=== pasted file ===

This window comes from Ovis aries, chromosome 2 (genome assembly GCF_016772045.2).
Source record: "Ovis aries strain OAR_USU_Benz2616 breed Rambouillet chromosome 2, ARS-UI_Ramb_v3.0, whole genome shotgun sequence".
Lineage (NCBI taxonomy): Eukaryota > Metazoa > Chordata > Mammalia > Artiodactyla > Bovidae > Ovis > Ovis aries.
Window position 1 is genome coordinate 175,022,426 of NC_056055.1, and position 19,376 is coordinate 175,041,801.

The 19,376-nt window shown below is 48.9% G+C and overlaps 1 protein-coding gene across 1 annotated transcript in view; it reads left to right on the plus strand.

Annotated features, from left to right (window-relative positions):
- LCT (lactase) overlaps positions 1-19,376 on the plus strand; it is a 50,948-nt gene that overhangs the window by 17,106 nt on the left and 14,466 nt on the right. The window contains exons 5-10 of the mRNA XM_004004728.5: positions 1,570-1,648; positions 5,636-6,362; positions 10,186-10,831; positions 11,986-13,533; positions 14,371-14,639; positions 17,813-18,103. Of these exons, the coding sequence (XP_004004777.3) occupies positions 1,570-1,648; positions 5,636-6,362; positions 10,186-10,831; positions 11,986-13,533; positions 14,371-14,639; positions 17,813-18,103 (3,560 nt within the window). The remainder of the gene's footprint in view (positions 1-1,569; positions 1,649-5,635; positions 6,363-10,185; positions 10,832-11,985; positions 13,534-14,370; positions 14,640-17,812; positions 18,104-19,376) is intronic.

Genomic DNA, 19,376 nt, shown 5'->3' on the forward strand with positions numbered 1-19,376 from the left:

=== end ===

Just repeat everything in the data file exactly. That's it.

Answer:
This window comes from Ovis aries, chromosome 2 (genome assembly GCF_016772045.2).
Source record: "Ovis aries strain OAR_USU_Benz2616 breed Rambouillet chromosome 2, ARS-UI_Ramb_v3.0, whole genome shotgun sequence".
Lineage (NCBI taxonomy): Eukaryota > Metazoa > Chordata > Mammalia > Artiodactyla > Bovidae > Ovis > Ovis aries.
Window position 1 is genome coordinate 175,022,426 of NC_056055.1, and position 19,376 is coordinate 175,041,801.

The 19,376-nt window shown below is 48.9% G+C and overlaps 1 protein-coding gene across 1 annotated transcript in view; it reads left to right on the plus strand.

Annotated features, from left to right (window-relative positions):
- LCT (lactase) overlaps positions 1-19,376 on the plus strand; it is a 50,948-nt gene that overhangs the window by 17,106 nt on the left and 14,466 nt on the right. The window contains exons 5-10 of the mRNA XM_004004728.5: positions 1,570-1,648; positions 5,636-6,362; positions 10,186-10,831; positions 11,986-13,533; positions 14,371-14,639; positions 17,813-18,103. Of these exons, the coding sequence (XP_004004777.3) occupies positions 1,570-1,648; positions 5,636-6,362; positions 10,186-10,831; positions 11,986-13,533; positions 14,371-14,639; positions 17,813-18,103 (3,560 nt within the window). The remainder of the gene's footprint in view (positions 1-1,569; positions 1,649-5,635; positions 6,363-10,185; positions 10,832-11,985; positions 13,534-14,370; positions 14,640-17,812; positions 18,104-19,376) is intronic.

Genomic DNA, 19,376 nt, shown 5'->3' on the forward strand with positions numbered 1-19,376 from the left: